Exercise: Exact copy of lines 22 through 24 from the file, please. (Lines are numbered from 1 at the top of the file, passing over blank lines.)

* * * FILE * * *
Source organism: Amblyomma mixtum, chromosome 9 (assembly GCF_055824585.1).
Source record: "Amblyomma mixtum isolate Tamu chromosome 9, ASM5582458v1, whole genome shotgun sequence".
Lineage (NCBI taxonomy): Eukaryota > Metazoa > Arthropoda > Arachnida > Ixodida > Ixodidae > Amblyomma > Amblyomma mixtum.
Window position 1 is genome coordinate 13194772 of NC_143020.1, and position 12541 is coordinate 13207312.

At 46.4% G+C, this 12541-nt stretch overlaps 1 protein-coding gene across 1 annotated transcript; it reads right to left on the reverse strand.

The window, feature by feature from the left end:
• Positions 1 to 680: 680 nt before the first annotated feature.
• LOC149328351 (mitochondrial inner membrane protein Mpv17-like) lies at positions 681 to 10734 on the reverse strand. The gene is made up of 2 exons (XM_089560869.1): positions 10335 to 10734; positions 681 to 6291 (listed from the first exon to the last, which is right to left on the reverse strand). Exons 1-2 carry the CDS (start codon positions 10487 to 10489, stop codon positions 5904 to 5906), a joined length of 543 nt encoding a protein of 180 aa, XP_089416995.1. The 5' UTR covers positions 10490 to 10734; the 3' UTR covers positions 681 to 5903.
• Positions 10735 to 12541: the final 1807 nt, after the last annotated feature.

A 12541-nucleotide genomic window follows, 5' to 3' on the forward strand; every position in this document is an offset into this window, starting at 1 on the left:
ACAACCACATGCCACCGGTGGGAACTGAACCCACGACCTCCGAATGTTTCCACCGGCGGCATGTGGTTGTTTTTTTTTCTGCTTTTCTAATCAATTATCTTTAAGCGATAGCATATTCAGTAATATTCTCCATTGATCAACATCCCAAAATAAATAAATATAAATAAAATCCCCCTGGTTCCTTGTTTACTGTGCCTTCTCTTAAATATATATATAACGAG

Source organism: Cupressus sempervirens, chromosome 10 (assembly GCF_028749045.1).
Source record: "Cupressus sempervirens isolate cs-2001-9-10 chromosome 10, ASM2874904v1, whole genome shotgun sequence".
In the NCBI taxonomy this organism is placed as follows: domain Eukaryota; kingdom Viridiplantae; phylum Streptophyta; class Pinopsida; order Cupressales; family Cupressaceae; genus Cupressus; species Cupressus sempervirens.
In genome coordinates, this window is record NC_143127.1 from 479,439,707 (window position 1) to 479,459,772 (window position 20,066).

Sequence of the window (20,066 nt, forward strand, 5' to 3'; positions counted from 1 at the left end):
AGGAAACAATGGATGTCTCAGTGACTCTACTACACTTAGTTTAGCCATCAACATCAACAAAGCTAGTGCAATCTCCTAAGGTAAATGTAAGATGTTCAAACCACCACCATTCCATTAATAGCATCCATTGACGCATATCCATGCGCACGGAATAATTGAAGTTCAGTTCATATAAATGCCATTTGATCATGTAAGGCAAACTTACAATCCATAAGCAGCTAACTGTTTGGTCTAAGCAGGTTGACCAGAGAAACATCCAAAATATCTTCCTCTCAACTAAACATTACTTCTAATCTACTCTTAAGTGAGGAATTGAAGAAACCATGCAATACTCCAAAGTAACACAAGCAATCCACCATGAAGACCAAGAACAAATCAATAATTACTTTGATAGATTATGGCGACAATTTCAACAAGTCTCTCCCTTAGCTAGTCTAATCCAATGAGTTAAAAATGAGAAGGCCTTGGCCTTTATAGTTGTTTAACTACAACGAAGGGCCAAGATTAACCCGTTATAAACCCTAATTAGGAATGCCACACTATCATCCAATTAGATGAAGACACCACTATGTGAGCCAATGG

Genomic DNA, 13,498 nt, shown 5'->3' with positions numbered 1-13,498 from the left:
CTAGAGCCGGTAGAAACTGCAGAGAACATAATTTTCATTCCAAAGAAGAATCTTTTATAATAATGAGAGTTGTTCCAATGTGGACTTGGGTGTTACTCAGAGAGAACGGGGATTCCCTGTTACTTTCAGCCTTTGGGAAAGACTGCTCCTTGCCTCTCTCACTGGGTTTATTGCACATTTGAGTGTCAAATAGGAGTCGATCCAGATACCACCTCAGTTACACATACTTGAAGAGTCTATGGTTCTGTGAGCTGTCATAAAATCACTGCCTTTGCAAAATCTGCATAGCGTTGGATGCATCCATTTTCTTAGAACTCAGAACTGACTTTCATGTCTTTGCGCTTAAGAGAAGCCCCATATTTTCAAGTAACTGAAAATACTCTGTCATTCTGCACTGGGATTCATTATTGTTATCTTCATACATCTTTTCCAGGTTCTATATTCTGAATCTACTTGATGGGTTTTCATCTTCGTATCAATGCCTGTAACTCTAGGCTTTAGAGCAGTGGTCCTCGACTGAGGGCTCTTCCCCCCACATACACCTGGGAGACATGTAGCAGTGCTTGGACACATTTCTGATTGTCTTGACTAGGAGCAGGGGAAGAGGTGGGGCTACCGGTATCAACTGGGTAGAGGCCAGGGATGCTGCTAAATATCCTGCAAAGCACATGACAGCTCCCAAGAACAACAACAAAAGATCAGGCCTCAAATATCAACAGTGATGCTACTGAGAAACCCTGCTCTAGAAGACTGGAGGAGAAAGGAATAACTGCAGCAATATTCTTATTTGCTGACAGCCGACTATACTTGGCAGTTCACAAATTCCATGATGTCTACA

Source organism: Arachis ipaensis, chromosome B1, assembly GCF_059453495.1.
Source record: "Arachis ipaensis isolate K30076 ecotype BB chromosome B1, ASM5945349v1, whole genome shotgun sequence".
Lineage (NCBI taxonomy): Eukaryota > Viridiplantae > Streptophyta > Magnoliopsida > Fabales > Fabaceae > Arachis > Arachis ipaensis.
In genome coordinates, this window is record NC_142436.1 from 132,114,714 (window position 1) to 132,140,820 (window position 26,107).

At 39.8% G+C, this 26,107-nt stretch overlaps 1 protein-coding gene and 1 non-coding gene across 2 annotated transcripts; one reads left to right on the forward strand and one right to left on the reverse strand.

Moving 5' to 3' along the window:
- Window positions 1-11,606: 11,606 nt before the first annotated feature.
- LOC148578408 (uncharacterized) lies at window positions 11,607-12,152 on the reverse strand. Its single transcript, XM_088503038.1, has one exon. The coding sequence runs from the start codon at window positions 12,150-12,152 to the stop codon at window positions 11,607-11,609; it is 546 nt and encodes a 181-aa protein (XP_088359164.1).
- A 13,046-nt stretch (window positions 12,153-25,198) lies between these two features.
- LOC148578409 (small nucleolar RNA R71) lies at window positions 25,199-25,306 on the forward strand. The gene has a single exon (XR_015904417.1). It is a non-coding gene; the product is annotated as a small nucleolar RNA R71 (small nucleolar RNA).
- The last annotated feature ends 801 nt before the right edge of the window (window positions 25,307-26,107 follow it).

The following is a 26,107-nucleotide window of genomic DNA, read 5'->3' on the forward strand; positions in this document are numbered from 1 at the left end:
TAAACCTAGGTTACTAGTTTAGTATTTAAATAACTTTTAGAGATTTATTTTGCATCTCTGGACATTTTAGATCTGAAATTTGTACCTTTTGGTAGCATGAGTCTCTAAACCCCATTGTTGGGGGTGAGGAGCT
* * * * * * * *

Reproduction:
Lineage (NCBI taxonomy): Eukaryota > Viridiplantae > Streptophyta > Magnoliopsida > Fabales > Fabaceae > Arachis > Arachis ipaensis.
In genome coordinates, this window is record NC_142436.1 from 132,114,714 (window position 1) to 132,140,820 (window position 26,107).

At 39.8% G+C, this 26,107-nt stretch overlaps 1 protein-coding gene and 1 non-coding gene across 2 annotated transcripts; one reads left to right on the forward strand and one right to left on the reverse strand.